Cancer patients struggle to afford care

A new poll illustrates the difficulty that cancer patients, survivors and their families face in affording needed health care and paying for other basic necessities such as food and heat, underscoring the need to strongly implement the Affordable Care Act so that it works for people with cancer.The national nonpartisan poll of families affected by cancer finds that nearly half of cancer patients and survivors under age 65 have had difficulty paying for health care costs such as health insurance premiums, co-pays and prescription drugs in the past two years, and that one-third of those currently in active cancer treatment have put off some type of health care in the past year. The survey, conducted for the American Cancer Society Cancer Action Network (ACS CAN), also found that families affected by cancer are having trouble affording non-medical bills, with 1 in 3 of those under age 65 struggling to pay for basic necessities, such as food, heat and housing, and other bills in the past two years, and 1 in 5 using up all or most of their savings during that time. The survey found that 1 in 3 cancer patients or survivors under the age of 65 has been uninsured at some point since diagnosis, and nearly 1 in 5 families affected by cancer lost their insurance because a family member lost their job or their employer dropped coverage for reasons unrelated to the cancer diagnosis. "Tough economic times have magnified the barriers to quality, affordable health care that cancer patients and their loved ones have long faced, and they reinforce why the 'sick care' system fails Americans with life-threatening chronic diseases such as cancer," said John R. Seffrin, PhD, CEO of the American Cancer Society and its advocacy affiliate, ACS CAN. Research by the Society has shown that lack of access to care can lead to later stage diagnoses, and that people with private insurance have better chances of surviving cancer than people who are uninsured. Giving all Americans access to quality health care is critical to defeating cancer, which kills an estimated 565,000 people each year. While cancer patients, survivors and their loved ones are acutely aware of the gaps in the broken health care system, they are far less familiar with many of the provisions in the new law that will directly benefit them. The survey found that 7 in 10 people with cancer or living with someone with cancer do not know that new insurance plans will be required to provide free cancer screenings, and 55 percent do not know that lifetime benefit limits will be banned. ACS CAN has specific implementation priorities that are critical to meaningfully improving the health care system for people with cancer: High-Risk Pool - The new federal high-risk pool is meant to be a safety net for people who don't have other insurance options and are seen as high insurance risks because of pre-existing conditions such as cancer. For the high-risk pool to work for people with cancer, it must cover all necessary care and not create an undue financial strain on patients. State Health Benefit Exchanges - By 2014, people who cannot purchase insurance through their employers will be able to shop for coverage through a new insurance marketplace in their state called an exchange. ACS CAN will monitor the creation of the new exchanges to ensure that the plans they offer cover necessary screenings, treatments and follow-up care for people with cancer. Prevention - One goal of the new law is to transform the health care system to focus on keeping people well rather than treating people once they get sick. ACS CAN, in partnership with the American Cancer Society, will work to ensure that all Americans have access to proven prevention measures at low- or no-cost. Medicaid - The federal/state program that previously provided health coverage to select groups such as low-income parents and the disabled will be expanded by 2014 to include all Americans under 65 who earn up to 133 percent of the federal poverty level. ACS CAN is urging that the benefits offered address the needs of families affected by cancer, and that the National Breast and Cervical Cancer Early Detection Program continues to operate as a vital safety net for those without access to lifesaving cancer screenings. The survey found that 89 percent of families affected by cancer feel investment in research to find better ways to prevent, detect and treat cancer should be a top national priority and nearly two-thirds of respondents say they are more likely to re-elect an elected official who advocated for more cancer research and prevention programs. ACS CAN, the nonprofit, nonpartisan advocacy affiliate of the American Cancer Society, supports evidence-based policy and legislative solutions designed to eliminate cancer as a major health problem.For more information, visit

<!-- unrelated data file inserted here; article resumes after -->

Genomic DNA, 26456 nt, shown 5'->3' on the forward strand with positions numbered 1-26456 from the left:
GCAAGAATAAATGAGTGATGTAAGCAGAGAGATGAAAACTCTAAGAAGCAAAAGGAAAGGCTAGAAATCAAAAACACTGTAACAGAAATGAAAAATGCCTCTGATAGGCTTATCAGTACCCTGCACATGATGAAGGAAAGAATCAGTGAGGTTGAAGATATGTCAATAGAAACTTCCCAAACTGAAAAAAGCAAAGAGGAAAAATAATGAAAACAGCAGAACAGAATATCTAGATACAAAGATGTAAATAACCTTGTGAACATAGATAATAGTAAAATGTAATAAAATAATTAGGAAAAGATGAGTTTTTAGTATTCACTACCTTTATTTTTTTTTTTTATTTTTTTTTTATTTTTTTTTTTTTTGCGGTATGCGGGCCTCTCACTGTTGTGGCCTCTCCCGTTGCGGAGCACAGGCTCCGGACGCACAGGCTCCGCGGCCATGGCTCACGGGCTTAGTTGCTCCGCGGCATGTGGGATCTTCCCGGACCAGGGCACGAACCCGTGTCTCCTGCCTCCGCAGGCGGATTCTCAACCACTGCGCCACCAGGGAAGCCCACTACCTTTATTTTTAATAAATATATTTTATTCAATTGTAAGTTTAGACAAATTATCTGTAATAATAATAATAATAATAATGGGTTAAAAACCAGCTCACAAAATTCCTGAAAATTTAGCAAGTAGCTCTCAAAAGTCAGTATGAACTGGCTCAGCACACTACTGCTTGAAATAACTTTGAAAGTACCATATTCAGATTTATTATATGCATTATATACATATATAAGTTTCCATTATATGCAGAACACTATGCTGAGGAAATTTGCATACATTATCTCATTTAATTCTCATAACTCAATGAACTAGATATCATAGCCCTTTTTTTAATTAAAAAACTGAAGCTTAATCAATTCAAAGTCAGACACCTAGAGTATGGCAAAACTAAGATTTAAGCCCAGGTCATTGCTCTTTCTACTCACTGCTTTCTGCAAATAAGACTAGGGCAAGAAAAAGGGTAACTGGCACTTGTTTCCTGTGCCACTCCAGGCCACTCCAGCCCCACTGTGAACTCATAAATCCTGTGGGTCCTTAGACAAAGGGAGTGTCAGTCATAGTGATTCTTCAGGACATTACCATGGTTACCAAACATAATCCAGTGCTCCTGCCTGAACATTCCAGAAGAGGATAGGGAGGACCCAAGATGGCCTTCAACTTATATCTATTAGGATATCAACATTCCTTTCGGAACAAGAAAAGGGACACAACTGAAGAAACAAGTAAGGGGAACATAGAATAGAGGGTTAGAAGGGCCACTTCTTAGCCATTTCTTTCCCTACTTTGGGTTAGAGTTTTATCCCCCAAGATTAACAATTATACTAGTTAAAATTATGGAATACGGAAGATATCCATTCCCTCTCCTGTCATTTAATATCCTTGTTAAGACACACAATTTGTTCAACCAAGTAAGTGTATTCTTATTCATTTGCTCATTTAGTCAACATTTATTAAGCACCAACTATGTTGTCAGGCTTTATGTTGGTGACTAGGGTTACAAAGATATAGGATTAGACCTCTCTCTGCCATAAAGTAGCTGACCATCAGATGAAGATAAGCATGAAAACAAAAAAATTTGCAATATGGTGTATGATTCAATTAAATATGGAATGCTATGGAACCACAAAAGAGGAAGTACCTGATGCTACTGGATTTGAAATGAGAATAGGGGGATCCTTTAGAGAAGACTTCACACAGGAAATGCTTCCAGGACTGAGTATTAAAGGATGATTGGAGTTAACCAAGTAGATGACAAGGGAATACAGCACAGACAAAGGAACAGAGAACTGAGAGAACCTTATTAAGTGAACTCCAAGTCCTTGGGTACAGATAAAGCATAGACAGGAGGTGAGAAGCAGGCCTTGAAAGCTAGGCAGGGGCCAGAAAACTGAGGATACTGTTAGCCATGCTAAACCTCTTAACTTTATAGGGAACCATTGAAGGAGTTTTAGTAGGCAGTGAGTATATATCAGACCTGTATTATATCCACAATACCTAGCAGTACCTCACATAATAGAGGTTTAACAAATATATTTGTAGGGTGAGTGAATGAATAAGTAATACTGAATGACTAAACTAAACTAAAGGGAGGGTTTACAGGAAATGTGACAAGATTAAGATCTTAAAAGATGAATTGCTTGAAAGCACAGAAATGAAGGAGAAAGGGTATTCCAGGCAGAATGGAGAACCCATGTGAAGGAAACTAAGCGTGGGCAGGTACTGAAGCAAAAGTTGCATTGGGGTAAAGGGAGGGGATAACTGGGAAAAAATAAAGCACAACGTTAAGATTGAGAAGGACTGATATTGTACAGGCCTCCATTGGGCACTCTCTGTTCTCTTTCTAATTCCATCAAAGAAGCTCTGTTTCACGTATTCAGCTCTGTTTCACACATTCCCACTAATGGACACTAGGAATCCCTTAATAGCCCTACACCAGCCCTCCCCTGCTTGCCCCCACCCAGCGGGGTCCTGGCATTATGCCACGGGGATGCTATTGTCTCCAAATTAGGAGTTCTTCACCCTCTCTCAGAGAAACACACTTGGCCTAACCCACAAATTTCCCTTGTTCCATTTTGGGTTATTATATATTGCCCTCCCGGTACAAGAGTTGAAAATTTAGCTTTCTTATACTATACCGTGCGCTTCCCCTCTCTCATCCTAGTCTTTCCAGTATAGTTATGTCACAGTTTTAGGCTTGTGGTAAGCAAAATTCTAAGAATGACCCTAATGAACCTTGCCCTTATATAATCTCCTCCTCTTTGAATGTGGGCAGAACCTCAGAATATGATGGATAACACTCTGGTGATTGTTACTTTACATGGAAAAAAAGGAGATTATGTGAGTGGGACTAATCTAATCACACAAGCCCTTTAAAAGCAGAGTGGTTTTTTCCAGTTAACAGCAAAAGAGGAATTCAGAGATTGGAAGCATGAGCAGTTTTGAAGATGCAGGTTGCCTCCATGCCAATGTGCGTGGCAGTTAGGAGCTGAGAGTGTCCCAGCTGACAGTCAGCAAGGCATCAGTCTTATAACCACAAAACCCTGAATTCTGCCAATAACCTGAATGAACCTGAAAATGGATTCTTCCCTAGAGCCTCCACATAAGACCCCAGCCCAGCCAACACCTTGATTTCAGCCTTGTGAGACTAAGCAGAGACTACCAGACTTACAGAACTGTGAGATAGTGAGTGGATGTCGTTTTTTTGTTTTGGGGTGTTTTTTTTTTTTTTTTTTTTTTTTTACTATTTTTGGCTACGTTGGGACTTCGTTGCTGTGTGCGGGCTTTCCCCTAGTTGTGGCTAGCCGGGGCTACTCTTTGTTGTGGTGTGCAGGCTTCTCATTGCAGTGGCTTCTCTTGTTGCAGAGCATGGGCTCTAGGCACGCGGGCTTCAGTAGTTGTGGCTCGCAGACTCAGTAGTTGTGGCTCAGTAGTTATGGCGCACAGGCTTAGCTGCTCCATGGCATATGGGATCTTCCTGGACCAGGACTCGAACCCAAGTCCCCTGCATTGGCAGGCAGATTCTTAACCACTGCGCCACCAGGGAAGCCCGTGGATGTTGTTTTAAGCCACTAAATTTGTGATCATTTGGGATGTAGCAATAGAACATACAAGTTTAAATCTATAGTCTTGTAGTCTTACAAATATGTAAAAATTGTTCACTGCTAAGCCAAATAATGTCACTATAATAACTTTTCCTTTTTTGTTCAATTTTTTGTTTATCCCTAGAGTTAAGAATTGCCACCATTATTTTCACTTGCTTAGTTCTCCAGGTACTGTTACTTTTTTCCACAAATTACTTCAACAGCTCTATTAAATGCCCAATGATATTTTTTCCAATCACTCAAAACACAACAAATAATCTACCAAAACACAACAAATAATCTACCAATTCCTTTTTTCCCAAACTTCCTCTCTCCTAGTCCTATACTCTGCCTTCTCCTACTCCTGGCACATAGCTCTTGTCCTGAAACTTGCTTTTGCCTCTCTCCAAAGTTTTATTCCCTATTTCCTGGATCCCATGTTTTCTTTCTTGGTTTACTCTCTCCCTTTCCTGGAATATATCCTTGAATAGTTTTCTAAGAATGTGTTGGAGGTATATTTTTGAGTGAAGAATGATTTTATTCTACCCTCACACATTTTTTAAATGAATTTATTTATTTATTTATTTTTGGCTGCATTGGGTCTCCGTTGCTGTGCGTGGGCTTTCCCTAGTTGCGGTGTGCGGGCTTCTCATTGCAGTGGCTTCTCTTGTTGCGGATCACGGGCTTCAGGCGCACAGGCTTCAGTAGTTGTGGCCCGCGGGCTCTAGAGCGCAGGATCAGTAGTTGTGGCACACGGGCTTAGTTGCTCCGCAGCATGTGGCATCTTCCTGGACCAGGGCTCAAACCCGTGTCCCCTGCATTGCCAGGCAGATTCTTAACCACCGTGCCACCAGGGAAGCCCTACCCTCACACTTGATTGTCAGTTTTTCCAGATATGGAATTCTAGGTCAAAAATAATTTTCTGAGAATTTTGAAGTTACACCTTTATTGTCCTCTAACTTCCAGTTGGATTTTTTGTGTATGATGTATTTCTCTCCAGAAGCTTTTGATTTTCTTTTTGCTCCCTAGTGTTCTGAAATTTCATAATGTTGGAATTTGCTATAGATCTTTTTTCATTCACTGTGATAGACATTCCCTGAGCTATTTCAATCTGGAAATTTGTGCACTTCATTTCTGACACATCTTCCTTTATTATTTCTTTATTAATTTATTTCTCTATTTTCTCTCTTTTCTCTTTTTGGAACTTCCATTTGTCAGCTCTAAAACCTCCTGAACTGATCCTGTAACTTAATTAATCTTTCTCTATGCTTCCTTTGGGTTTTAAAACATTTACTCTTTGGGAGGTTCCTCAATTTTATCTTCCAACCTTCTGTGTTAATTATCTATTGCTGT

********** Published: June 24, 2010 - Volume 9 - Issue 10